The Associated Press reported that a computer server crucial to a lawsuit against Georgia election officials was quietly wiped clean by technicians at the Center for Elections Systems at Kennesaw State University, which runs the state’s election system. The erasure took place on July 7, just three days after the filing of a lawsuit questioning the security and accuracy of Georgia’s election infrastructure. Secretary of State Brian Kemp, the chief state election official in the state has denied ordering the erasure and blamed “the undeniable ineptitude” at the Kennesaw State elections center. For their part, a spokesman for Kennesaw attributed the server wiping to “standard operating procedure.” SavannahNow called the erasure an “outrageous security lapse” and Slate questioned whether the move was evidence of “incompetence or a cover-up.”
The impact on the ongoing lawsuit is unclear nor is it clear why Georgia officials decided to wipe the server, but, as Gizmodo noted, choosing to do so in the midst of a lawsuit doesn’t look great. Marilyn Marks, the executive director of the Coalition for Good Governance, which is one of the plaintiffs in the lawsuit, told the AP, “I don’t think you could find a voting systems expert who would think the deletion of the server data was anything less than insidious and highly suspicious.”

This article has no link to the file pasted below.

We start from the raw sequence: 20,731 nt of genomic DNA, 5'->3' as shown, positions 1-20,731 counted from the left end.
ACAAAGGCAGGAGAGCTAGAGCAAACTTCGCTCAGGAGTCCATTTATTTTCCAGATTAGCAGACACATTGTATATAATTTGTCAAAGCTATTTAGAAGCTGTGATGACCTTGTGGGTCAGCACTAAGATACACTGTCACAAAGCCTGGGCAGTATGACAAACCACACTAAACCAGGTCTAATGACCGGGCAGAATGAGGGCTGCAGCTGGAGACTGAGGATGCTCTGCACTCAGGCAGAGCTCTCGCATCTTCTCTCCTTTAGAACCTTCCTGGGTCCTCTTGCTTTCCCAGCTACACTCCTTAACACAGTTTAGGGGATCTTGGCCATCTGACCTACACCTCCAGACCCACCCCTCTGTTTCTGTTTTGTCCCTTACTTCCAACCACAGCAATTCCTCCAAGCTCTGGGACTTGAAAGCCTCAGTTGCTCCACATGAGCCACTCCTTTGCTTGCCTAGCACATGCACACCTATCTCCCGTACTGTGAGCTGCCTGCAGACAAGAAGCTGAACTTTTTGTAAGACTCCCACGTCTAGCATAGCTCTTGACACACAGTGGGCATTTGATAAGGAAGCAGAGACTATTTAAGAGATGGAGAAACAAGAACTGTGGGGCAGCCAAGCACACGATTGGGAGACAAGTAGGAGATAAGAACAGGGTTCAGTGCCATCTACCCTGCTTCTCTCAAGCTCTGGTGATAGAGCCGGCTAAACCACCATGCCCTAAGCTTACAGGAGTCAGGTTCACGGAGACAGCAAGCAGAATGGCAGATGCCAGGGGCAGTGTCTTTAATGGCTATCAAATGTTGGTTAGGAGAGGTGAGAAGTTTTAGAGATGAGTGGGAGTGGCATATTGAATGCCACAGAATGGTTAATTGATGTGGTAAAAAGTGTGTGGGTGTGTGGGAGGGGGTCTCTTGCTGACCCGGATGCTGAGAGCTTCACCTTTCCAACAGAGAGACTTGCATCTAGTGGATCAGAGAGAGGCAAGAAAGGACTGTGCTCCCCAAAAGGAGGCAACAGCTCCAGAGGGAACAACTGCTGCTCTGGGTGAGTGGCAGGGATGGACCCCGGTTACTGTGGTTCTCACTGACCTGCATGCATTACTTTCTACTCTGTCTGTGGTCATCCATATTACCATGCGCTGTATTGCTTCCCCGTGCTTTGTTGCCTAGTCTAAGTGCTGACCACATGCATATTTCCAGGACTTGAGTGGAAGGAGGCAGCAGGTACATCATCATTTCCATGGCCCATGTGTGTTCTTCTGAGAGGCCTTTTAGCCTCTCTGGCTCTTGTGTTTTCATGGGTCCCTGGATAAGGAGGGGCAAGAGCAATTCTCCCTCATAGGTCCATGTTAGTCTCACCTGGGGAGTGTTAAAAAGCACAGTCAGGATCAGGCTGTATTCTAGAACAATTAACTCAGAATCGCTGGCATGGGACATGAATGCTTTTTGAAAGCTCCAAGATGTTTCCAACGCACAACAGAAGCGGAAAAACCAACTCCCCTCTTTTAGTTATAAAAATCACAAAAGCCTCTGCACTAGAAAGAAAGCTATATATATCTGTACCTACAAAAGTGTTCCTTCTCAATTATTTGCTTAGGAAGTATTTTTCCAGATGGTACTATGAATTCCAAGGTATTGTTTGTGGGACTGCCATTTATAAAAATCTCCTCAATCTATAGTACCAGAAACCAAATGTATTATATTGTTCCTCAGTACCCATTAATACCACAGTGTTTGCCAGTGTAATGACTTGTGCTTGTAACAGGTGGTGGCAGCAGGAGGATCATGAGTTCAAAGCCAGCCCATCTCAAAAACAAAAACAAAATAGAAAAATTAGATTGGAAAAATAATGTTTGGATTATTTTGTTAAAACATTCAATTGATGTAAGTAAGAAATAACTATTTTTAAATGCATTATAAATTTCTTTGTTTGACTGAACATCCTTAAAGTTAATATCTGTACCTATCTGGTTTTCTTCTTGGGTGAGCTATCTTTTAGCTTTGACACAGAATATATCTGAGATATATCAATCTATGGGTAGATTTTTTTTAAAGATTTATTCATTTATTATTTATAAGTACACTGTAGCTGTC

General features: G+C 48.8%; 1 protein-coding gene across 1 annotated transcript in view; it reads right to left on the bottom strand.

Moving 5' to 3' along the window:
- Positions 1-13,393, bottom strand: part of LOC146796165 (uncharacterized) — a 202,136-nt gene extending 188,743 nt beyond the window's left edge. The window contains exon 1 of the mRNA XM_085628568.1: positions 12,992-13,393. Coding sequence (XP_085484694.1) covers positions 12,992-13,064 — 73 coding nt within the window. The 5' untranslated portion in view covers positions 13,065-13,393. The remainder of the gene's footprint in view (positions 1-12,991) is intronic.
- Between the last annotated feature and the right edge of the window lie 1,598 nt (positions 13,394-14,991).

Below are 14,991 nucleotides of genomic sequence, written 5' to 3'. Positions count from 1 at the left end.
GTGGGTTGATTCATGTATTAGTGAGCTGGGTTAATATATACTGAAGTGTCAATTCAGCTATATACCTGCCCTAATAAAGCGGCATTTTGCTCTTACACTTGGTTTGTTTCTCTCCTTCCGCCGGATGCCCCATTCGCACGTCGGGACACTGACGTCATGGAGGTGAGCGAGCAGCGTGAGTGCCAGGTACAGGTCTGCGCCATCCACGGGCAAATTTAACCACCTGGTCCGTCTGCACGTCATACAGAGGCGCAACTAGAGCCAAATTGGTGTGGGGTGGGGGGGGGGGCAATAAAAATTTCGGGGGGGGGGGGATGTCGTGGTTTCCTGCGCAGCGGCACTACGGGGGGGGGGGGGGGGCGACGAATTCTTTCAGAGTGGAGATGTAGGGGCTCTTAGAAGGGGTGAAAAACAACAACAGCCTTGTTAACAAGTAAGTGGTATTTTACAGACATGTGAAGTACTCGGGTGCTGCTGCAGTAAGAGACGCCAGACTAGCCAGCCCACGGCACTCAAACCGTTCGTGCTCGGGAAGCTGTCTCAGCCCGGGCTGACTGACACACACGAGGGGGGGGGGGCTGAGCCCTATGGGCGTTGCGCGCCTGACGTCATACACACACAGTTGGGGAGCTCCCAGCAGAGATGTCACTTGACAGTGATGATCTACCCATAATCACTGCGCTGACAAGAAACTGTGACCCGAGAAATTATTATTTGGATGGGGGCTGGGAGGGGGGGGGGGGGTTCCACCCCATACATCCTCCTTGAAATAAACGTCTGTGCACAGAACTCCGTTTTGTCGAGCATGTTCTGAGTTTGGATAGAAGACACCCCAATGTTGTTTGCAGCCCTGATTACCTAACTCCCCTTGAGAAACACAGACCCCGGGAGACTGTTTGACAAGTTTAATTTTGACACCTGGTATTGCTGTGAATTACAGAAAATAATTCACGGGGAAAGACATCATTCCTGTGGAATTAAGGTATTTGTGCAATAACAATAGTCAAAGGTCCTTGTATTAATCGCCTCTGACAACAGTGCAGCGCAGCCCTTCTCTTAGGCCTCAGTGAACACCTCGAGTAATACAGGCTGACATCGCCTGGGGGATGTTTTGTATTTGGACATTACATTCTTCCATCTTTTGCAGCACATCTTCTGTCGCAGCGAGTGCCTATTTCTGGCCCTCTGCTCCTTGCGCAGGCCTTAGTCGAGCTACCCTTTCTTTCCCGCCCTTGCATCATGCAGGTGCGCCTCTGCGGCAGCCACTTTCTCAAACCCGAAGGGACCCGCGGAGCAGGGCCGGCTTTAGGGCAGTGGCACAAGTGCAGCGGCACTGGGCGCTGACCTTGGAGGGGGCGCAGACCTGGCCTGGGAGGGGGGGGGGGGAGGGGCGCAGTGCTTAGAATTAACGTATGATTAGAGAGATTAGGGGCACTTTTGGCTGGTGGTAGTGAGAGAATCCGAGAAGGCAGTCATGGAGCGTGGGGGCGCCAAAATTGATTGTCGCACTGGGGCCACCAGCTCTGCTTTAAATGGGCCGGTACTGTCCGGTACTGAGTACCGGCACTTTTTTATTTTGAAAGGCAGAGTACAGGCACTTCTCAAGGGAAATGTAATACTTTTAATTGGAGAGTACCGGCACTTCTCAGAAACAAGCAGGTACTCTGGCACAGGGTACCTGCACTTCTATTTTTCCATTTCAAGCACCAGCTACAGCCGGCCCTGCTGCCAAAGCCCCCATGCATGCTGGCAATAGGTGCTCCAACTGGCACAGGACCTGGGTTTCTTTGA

State election officials from Rhode Island and Virginia urged members of Congress to send more resources to states to bolster the security of their election IT infrastructure. Both states have recently scrapped old, outdated voting technology in favor of more secure systems to ensure voter confidence in election results. Virginia recently decertified all direct recording electronic voting machines and Rhode Island, aready using a statewide paper ballot voting system, will conduct post election risk-limiting audits.
According to a deposition unsealed tis week, Kris Kobach, the vice chairman of the President’s fraud commission says he wants to change U.S. election law so states have an incentive to require proof of U.S. citizenship to register to vote. ACLU lawyer Orion Danjuma was quoted by AP saying “[t]o me, they really confirmed what we always suspected: that there is this ready-made plan to gut the core voting rights protections of federal law and Kobach has been lobbying Trump and his top team from day one to execute that scheme.”
The Maine Senate voted 19-10 to delay a citizen-backed law that called on the first state to adopt a ranked-choice voting system until December 2021. If a constitutional amendment hasn’t been passed by then to address legal concerns raised by the Maine Supreme Judicial Court about the law by then, it would be repealed.
In a direct response to the Green Party recount effort last year, the Michigan House Elections and Ethics Committee approved a bill that would require “aggrieved candidates” to show that they could have won the election if not for fraud or error.